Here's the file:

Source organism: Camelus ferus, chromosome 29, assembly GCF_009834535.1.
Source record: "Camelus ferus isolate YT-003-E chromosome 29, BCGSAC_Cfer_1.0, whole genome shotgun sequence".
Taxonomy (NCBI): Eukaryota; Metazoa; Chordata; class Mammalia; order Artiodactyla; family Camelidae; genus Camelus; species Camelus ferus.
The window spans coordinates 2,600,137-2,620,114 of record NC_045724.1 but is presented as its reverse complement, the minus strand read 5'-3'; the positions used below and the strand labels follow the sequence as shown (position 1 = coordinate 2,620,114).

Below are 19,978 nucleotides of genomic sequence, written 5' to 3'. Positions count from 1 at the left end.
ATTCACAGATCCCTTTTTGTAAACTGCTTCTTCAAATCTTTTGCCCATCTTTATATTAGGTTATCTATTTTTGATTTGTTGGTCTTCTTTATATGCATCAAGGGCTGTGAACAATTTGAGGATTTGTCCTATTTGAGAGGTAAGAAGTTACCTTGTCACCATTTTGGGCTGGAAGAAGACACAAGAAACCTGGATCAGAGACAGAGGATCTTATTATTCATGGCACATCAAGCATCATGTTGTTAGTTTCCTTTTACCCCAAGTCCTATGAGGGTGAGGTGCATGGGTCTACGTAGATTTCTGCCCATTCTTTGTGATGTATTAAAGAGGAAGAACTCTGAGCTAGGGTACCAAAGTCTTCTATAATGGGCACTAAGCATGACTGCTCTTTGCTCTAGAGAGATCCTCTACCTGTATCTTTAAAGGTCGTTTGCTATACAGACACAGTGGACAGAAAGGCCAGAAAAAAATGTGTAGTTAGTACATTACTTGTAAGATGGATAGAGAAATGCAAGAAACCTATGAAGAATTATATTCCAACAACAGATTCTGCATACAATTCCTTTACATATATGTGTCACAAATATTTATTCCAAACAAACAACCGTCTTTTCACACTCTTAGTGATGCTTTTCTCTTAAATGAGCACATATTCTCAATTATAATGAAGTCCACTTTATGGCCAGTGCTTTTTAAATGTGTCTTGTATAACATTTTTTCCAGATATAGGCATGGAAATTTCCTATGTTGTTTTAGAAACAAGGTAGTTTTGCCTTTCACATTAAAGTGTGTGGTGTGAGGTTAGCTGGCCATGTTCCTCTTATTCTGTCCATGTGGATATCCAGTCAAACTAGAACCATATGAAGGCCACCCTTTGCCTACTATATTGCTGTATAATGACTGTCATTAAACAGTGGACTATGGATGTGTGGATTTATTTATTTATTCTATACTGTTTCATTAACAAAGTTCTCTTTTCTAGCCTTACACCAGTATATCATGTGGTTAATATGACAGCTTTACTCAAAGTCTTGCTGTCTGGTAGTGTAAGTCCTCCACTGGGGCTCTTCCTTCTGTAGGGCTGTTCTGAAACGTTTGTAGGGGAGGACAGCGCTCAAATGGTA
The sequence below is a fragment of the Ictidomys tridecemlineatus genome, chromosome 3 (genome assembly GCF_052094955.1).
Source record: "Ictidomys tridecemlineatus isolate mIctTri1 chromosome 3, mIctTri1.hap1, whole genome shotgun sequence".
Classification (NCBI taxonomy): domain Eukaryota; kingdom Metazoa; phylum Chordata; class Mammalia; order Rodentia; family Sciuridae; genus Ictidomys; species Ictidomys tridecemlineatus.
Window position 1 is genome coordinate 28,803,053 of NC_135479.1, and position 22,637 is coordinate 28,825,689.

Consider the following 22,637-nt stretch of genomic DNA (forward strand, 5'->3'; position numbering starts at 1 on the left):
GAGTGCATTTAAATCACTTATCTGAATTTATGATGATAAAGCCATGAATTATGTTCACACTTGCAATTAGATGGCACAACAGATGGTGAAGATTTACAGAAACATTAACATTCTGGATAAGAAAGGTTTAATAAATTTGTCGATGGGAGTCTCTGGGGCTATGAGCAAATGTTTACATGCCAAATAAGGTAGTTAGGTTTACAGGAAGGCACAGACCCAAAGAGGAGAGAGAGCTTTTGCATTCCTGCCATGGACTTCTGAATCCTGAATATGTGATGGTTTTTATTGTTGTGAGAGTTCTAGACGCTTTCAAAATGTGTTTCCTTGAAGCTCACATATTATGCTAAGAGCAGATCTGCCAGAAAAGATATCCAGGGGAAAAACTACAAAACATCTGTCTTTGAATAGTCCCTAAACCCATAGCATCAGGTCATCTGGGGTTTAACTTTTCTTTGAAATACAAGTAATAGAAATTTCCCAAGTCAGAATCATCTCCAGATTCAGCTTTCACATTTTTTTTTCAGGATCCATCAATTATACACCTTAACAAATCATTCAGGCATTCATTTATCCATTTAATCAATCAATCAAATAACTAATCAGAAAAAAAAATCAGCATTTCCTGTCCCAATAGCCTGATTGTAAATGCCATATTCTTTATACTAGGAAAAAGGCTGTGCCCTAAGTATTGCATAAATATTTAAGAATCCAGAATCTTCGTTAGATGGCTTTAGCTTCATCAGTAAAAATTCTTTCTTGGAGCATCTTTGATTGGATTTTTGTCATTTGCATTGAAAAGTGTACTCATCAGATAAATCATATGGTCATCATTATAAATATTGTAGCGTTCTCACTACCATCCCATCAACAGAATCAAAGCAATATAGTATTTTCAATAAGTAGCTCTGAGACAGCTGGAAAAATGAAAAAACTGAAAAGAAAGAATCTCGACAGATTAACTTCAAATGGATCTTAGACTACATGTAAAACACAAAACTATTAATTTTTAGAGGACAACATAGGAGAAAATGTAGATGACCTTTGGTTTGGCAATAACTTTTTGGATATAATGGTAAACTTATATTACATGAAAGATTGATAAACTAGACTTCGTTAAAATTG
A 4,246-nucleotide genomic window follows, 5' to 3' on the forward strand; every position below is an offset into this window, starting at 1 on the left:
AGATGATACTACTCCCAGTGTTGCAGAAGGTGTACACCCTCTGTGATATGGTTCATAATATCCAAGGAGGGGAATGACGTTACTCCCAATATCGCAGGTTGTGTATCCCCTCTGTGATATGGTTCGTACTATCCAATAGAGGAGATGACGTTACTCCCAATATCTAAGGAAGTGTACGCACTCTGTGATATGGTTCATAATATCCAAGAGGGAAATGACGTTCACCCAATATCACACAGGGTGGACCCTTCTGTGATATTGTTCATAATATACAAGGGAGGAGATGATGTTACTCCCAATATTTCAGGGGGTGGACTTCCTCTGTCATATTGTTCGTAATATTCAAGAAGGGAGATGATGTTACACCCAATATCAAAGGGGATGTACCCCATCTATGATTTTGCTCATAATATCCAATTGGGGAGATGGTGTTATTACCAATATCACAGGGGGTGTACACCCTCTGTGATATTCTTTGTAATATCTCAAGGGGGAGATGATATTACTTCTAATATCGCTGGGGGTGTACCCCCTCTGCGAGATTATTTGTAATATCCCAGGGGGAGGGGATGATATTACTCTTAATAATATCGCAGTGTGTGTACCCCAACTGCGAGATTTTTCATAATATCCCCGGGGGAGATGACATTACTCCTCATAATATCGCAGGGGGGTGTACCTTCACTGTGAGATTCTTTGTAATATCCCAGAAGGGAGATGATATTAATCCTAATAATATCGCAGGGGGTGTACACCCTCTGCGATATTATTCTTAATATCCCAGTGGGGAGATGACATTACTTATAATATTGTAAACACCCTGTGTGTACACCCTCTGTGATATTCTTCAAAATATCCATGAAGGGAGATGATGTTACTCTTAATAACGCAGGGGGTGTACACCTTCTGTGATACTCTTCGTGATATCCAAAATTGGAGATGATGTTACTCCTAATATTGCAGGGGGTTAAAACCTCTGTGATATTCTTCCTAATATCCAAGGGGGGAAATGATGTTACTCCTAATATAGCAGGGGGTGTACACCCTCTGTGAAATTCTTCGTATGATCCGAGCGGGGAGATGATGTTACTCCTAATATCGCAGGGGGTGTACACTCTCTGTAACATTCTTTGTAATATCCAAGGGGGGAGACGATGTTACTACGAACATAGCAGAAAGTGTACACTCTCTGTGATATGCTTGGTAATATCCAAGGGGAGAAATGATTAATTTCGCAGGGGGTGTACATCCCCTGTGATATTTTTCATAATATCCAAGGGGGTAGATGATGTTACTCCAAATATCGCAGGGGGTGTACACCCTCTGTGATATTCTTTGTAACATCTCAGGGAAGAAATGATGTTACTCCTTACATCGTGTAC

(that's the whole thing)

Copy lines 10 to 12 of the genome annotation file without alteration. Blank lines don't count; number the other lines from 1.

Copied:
Window position 1 is genome coordinate 28,803,053 of NC_135479.1, and position 22,637 is coordinate 28,825,689.

Consider the following 22,637-nt stretch of genomic DNA (forward strand, 5'->3'; position numbering starts at 1 on the left):
GAGTGCATTTAAATCACTTATCTGAATTTATGATGATAAAGCCATGAATTATGTTCACACTTGCAATTAGATGGCACAACAGATGGTGAAGATTTACAGAAACATTAACATTCTGGATAAGAAAGGTTTAATAAATTTGTCGATGGGAGTCTCTGGGGCTATGAGCAAATGTTTACATGCCAAATAAGGTAGTTAGGTTTACAGGAAGGCACAGACCCAAAGAGGAGAGAGAGCTTTTGCATTCCTGCCATGGACTTCTGAATCCTGAATATGTGATGGTTTTTATTGTTGTGAGAGTTCTAGACGCTTTCAAAATGTGTTTCCTTGAAGCTCACATATTATGCTAAGAGCAGATCTGCCAGAAAAGATATCCAGGGGAAAAACTACAAAACATCTGTCTTTGAATAGTCCCTAAACCCATAGCATCAGGTCATCTGGGGTTTAACTTTTCTTTGAAATACAAGTAATAGAAATTTCCCAAGTCAGAATCATCTCCAGATTCAGCTTTCACATTTTTTTTTCAGGATCCATCAATTATACACCTTAACAAATCATTCAGGCATTCATTTATCCATTTAATCAATCAATCAAATAACTAATCAGAAAAAAAAATCAGCATTTCCTGTCCCAATAGCCTGATTGTAAATGCCATATTCTTTATACTAGGAAAAAGGCTGTGCCCTAAGTATTGCATAAATATTTAAGAATCCAGAATCTTCGTTAGATGGCTTTAGCTTCATCAGTAAAAATTCTTTCTTGGAGCATCTTTGATTGGATTTTTGTCATTTGCATTGAAAAGTGTACTCATCAGATAAATCATATGGTCATCATTATAAATATTGTAGCGTTCTCACTACCATCCCATCAACAGAATCAAAGCAATATAGTATTTTCAATAAGTAGCTCTGAGACAGCTGGAAAAATGAAAAAACTGAAAAGAAAGAATCTCGACAGATTAACTTCAAATGGATCTTAGACTACATGTAAAACACAAAACTATTAATTTTTAGAGGACAACATAGGAGAAAATGTAGATGACCTTTGGTTTGGCAATAACTTTTTGGATATAATGGTAAACTTATATTACATGAAAGATTGATAAACTAGACTTCGTTAAAATTG